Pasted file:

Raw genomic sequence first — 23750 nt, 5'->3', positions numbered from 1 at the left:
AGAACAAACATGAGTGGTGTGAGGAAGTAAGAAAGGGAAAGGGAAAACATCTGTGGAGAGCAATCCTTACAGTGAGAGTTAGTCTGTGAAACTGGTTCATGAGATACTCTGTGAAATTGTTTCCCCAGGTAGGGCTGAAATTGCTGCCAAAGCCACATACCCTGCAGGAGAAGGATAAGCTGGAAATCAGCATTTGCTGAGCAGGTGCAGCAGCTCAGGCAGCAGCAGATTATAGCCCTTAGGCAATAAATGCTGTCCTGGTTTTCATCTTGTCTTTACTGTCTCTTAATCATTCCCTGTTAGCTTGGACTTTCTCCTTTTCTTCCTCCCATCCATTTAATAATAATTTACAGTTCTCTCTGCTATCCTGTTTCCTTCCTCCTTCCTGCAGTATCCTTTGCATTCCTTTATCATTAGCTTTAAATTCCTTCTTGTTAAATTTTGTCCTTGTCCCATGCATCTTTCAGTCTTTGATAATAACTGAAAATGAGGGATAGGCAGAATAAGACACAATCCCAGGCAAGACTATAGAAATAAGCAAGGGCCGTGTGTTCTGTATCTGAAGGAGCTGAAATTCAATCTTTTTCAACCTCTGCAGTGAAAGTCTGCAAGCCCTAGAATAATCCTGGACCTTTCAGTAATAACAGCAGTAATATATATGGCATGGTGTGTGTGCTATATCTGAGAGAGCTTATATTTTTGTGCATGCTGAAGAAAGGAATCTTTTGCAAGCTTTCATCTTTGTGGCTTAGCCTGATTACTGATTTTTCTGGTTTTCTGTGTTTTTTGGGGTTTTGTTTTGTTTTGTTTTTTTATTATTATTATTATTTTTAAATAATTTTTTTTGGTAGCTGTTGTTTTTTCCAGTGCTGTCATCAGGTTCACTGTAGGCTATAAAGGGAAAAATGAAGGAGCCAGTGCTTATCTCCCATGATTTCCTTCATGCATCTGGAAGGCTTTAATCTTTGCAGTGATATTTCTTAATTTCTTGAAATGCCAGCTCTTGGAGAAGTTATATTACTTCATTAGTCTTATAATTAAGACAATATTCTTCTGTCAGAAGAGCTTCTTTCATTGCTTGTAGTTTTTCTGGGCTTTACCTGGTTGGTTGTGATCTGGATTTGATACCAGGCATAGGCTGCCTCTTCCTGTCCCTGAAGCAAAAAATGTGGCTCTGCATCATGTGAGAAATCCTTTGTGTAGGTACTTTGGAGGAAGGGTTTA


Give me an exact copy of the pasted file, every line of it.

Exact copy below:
Raw genomic sequence first — 23750 nt, 5'->3', positions numbered from 1 at the left:
AGAACAAACATGAGTGGTGTGAGGAAGTAAGAAAGGGAAAGGGAAAACATCTGTGGAGAGCAATCCTTACAGTGAGAGTTAGTCTGTGAAACTGGTTCATGAGATACTCTGTGAAATTGTTTCCCCAGGTAGGGCTGAAATTGCTGCCAAAGCCACATACCCTGCAGGAGAAGGATAAGCTGGAAATCAGCATTTGCTGAGCAGGTGCAGCAGCTCAGGCAGCAGCAGATTATAGCCCTTAGGCAATAAATGCTGTCCTGGTTTTCATCTTGTCTTTACTGTCTCTTAATCATTCCCTGTTAGCTTGGACTTTCTCCTTTTCTTCCTCCCATCCATTTAATAATAATTTACAGTTCTCTCTGCTATCCTGTTTCCTTCCTCCTTCCTGCAGTATCCTTTGCATTCCTTTATCATTAGCTTTAAATTCCTTCTTGTTAAATTTTGTCCTTGTCCCATGCATCTTTCAGTCTTTGATAATAACTGAAAATGAGGGATAGGCAGAATAAGACACAATCCCAGGCAAGACTATAGAAATAAGCAAGGGCCGTGTGTTCTGTATCTGAAGGAGCTGAAATTCAATCTTTTTCAACCTCTGCAGTGAAAGTCTGCAAGCCCTAGAATAATCCTGGACCTTTCAGTAATAACAGCAGTAATATATATGGCATGGTGTGTGTGCTATATCTGAGAGAGCTTATATTTTTGTGCATGCTGAAGAAAGGAATCTTTTGCAAGCTTTCATCTTTGTGGCTTAGCCTGATTACTGATTTTTCTGGTTTTCTGTGTTTTTTGGGGTTTTGTTTTGTTTTGTTTTTTTATTATTATTATTATTTTTAAATAATTTTTTTTGGTAGCTGTTGTTTTTTCCAGTGCTGTCATCAGGTTCACTGTAGGCTATAAAGGGAAAAATGAAGGAGCCAGTGCTTATCTCCCATGATTTCCTTCATGCATCTGGAAGGCTTTAATCTTTGCAGTGATATTTCTTAATTTCTTGAAATGCCAGCTCTTGGAGAAGTTATATTACTTCATTAGTCTTATAATTAAGACAATATTCTTCTGTCAGAAGAGCTTCTTTCATTGCTTGTAGTTTTTCTGGGCTTTACCTGGTTGGTTGTGATCTGGATTTGATACCAGGCATAGGCTGCCTCTTCCTGTCCCTGAAGCAAAAAATGTGGCTCTGCATCATGTGAGAAATCCTTTGTGTAGGTACTTTGGAGGAAGGGTTTA